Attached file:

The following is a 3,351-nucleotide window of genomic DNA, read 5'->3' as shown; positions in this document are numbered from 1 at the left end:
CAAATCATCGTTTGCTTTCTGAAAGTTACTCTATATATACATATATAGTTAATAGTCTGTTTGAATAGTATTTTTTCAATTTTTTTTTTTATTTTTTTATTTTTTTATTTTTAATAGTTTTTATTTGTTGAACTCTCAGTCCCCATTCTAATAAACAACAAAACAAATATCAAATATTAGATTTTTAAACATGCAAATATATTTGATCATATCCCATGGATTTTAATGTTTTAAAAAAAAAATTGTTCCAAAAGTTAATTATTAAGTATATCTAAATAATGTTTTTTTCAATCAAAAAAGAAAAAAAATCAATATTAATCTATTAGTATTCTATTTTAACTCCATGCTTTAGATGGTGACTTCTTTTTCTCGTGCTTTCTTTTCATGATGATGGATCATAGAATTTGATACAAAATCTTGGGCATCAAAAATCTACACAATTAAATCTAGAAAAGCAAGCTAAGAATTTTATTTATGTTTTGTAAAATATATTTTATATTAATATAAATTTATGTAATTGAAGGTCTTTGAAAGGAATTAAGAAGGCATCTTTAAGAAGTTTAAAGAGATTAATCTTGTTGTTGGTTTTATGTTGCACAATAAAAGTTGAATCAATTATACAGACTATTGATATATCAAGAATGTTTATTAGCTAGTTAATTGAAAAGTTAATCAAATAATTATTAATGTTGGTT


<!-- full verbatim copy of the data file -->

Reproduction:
The following is a 3,351-nucleotide window of genomic DNA, read 5'->3' as shown; positions in this document are numbered from 1 at the left end:
CAAATCATCGTTTGCTTTCTGAAAGTTACTCTATATATACATATATAGTTAATAGTCTGTTTGAATAGTATTTTTTCAATTTTTTTTTTTATTTTTTTATTTTTTTATTTTTAATAGTTTTTATTTGTTGAACTCTCAGTCCCCATTCTAATAAACAACAAAACAAATATCAAATATTAGATTTTTAAACATGCAAATATATTTGATCATATCCCATGGATTTTAATGTTTTAAAAAAAAAATTGTTCCAAAAGTTAATTATTAAGTATATCTAAATAATGTTTTTTTCAATCAAAAAAGAAAAAAAATCAATATTAATCTATTAGTATTCTATTTTAACTCCATGCTTTAGATGGTGACTTCTTTTTCTCGTGCTTTCTTTTCATGATGATGGATCATAGAATTTGATACAAAATCTTGGGCATCAAAAATCTACACAATTAAATCTAGAAAAGCAAGCTAAGAATTTTATTTATGTTTTGTAAAATATATTTTATATTAATATAAATTTATGTAATTGAAGGTCTTTGAAAGGAATTAAGAAGGCATCTTTAAGAAGTTTAAAGAGATTAATCTTGTTGTTGGTTTTATGTTGCACAATAAAAGTTGAATCAATTATACAGACTATTGATATATCAAGAATGTTTATTAGCTAGTTAATTGAAAAGTTAATCAAATAATTATTAATGTTGGTT